Lidded jars are one of my favorite items to work on, from sugar bowls to French butter dishes and garlic jars. I've even made a couple of urns for some beloved pets. Honey pots have been on my to do list for quite a while, but I hadn't really made time for myself to work on new shapes and imagery until recently.
It was so nice to allow myself a couple of hours here and there during my studio time to just explore and experiment. I was pretty thrilled with the results of these honey pots and dippers, and so excited to open the kiln after the final glaze firing to see how they turned out. A kiln opening with new work is pretty exhilarating...that is until one of your new pieces had a stuck lid.
Just for a little background info, I prefer to fire my lids with the main pot. It seems to create a better fit, less lid warping, and just fits into the kiln better. I brush wax resist on the lid and the gallery of where the lid sits. For the lidded areas that are waxed, I use a separate container of wax that has some alumina hydrate mixed in because the alumina hydrate helps the lid release after the firing. This last firing, I used a new wax resist from the Clay Art Center, called Reed's Wax. It has a smooth finish, and resists the extra glaze beautifully which made for less clean up of the pots before loading them into the kiln. I must not have added enough alumina though because when I unloaded the kiln, the blue honey pot lid was stuck on tight. I am usually pretty careful to wipe the excess glaze off between the lid and the pot but was really hoping I hadn't missed this one.
Normally, I am not so attached to the pots that come out the kiln and because of the alumina trick it's pretty rare that there is a stuck lid. But I was pretty excited about these honey pots, especially the blue one. Lightly tapping the lid with a rubber mallet or wooden handle didn't work. Trying to pry off the lid with a fettling knife (which I would not recommend, BTW) didn't work. I finally Googled "stuck pottery lid" and came across a ClayArt archive with a few suggestions. So, I spritzed some water on the pot where the lid meets the main body and stuck it in the freezer, per the instructions, and waited for about 4 hours. After the pot had been in the freezer for a while, I took it out, dunked the bottom half of the pot (up to just below the rim where the lid rests) in somewhat warm water. Then tapped the lid again with the wooden handle, and the lid popped right off! I was skeptical, even though it makes sense that the thermal expansion between the hot and cold would help relieve any pressure.
So, a few tricks to keep lids from sticking:
Add a bit of alumina hydrate to your wax resist for lidded areas. Keep it in a separate container because if you accidentally wax the bottom of a pot with this mixture nothing bad will happen but it creates a gritty mess. I have also added a bit of food coloring to this mixture as a visual reminder that this is the alumina hydrate wax.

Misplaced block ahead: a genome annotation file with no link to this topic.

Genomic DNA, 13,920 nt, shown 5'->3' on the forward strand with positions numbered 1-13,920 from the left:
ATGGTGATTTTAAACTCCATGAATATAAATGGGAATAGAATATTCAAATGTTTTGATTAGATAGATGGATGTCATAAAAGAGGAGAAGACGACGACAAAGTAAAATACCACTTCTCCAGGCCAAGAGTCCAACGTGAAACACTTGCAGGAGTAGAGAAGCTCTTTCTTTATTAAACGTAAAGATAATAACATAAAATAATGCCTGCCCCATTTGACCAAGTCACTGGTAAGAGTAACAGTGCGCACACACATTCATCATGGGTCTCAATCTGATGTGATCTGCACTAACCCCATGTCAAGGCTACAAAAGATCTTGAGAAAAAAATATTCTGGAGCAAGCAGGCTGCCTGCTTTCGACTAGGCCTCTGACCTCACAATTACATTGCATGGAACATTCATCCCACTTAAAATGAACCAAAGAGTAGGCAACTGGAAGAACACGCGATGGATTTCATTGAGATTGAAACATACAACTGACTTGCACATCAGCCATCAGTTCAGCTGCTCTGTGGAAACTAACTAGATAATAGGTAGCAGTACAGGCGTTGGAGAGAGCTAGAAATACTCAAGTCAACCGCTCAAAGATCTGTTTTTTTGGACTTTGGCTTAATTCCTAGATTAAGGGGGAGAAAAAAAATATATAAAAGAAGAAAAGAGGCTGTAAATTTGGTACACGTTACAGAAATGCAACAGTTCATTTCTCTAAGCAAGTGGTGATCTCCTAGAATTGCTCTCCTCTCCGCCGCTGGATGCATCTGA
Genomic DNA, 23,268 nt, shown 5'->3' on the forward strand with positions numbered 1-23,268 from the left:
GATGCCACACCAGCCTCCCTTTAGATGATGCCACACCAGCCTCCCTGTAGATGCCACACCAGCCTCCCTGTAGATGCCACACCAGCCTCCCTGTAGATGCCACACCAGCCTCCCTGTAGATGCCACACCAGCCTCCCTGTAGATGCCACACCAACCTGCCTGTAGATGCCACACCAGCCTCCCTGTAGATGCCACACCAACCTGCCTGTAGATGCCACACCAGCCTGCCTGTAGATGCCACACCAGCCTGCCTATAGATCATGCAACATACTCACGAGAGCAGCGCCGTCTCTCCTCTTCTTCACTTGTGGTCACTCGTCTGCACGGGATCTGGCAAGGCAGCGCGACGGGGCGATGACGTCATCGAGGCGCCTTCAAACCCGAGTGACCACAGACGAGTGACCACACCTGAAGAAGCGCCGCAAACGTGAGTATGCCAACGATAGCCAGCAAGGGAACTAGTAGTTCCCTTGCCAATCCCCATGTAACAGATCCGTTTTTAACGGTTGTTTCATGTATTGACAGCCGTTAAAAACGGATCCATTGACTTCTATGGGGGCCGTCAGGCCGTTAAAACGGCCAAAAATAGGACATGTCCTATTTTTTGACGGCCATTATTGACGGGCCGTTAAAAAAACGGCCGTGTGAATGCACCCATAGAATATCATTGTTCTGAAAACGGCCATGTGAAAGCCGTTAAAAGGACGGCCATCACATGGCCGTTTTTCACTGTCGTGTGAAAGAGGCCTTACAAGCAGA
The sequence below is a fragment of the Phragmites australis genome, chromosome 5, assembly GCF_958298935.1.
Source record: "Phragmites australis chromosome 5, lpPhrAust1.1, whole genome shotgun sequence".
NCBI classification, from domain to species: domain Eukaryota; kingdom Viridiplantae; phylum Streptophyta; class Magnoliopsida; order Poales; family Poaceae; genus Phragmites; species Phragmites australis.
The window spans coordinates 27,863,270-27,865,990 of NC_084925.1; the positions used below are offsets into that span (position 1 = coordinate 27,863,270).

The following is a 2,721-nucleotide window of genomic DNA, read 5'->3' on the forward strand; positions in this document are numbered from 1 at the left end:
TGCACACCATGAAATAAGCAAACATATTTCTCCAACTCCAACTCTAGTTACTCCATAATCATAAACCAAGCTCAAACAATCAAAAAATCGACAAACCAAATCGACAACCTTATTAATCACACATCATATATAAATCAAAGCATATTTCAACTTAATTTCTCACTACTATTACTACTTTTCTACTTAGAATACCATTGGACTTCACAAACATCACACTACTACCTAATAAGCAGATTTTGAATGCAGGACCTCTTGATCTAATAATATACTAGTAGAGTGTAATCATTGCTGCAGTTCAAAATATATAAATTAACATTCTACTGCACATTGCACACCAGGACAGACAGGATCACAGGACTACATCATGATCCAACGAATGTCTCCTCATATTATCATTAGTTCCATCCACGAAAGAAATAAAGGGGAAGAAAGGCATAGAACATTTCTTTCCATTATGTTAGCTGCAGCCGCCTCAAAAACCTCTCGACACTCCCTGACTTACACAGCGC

If is is still stuck, try spritzing a bit of water between the lid and the pot, then freeze for a couple of hours. Pull out of the freezer, dunk the bottom part of pot (not the lidded part) in warm water. Lightly tap with a wooden handle. The lid should hopefully pop off. The Clayart thread suggested trying this a few times if it doesn't work the first time.
Another trick that was suggested is to pour boiling water over the stuck area. I was saving that as a last resort and was happy to not have to try it.
As a board member of the Washington Clay Arts Association, I have met so many people in the clay community in the last year. It has been a great way to connect with people who have a passion for clay, and get me out of the studio!
We are looking for a few more people to join the fun!
Spring is here; add your Ideas, Experience, & Energy to the Washington Clay Arts Association! We are seeking members to be involved with the WCA through active participation on the board or volunteer committees. Together we will shape our community. The WCA is an active, growing organization, looking for a few volunteers to help us expand our reach to ceramic artists and enthusiasts throughout the state of Washington. Most of these positions only involve a few hours a month, are a great way to strengthen your skills, and meet people who work in clay. Here are a few opportunities:
Web-Master and Web Updating Committee Members
Newsletter Article Writers (several would be swell)
PR-Social Media Manager
For detailed info about each position, email me at: sarahbakpottery (at) gmail.com or call Deb Schwartzkopf @ 206-653-4490 and chat about options for involvement.
Many hands make light work!
It is the time of year, after the craziness of the holidays, where I take a deep breath, dive in and deep clean the studio. My studio is located in our house which is mostly a blessing but can be a curse. It is in a part of the house where we store most of our excess stuff, and can also become the depository of things we don't want to deal with at the moment, especially when I am not actively making pots. December in the studio is mostly sending out orders, packing and unpacking for shows. By the end of the month, it looks as if Santa's workshop exploded in there. We spent most of last Saturday going through and purging the storage portion of the basement in a effort to get a bit more studio space which was fabulous, and funny, and emotional at times. It is amazing the things that you hold on to for much too long. There were boxes that my husband and I went through that were like opening a time capsule. I also have about 20 years of Ceramics Monthly magazines that someone is welcome to come take off of my hands. So happy that there is now a digital version. Moving on...